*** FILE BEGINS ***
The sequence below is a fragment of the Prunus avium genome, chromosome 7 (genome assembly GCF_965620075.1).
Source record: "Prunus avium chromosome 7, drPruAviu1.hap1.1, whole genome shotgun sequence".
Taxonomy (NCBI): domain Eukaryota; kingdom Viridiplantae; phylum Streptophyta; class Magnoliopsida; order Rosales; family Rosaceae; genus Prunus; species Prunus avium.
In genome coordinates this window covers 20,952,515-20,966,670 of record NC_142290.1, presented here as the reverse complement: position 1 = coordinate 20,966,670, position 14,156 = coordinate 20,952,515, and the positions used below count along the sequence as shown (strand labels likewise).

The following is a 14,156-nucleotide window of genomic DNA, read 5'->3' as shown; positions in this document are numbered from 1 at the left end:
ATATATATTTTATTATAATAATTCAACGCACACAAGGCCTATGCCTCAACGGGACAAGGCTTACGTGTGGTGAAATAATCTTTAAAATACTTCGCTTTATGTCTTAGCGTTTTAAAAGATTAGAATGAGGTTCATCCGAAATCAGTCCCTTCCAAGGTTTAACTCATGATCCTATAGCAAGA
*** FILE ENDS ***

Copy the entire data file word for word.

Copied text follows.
The sequence below is a fragment of the Prunus avium genome, chromosome 7 (genome assembly GCF_965620075.1).
Source record: "Prunus avium chromosome 7, drPruAviu1.hap1.1, whole genome shotgun sequence".
Taxonomy (NCBI): domain Eukaryota; kingdom Viridiplantae; phylum Streptophyta; class Magnoliopsida; order Rosales; family Rosaceae; genus Prunus; species Prunus avium.
In genome coordinates this window covers 20,952,515-20,966,670 of record NC_142290.1, presented here as the reverse complement: position 1 = coordinate 20,966,670, position 14,156 = coordinate 20,952,515, and the positions used below count along the sequence as shown (strand labels likewise).

The following is a 14,156-nucleotide window of genomic DNA, read 5'->3' as shown; positions in this document are numbered from 1 at the left end:
ATATATATTTTATTATAATAATTCAACGCACACAAGGCCTATGCCTCAACGGGACAAGGCTTACGTGTGGTGAAATAATCTTTAAAATACTTCGCTTTATGTCTTAGCGTTTTAAAAGATTAGAATGAGGTTCATCCGAAATCAGTCCCTTCCAAGGTTTAACTCATGATCCTATAGCAAGA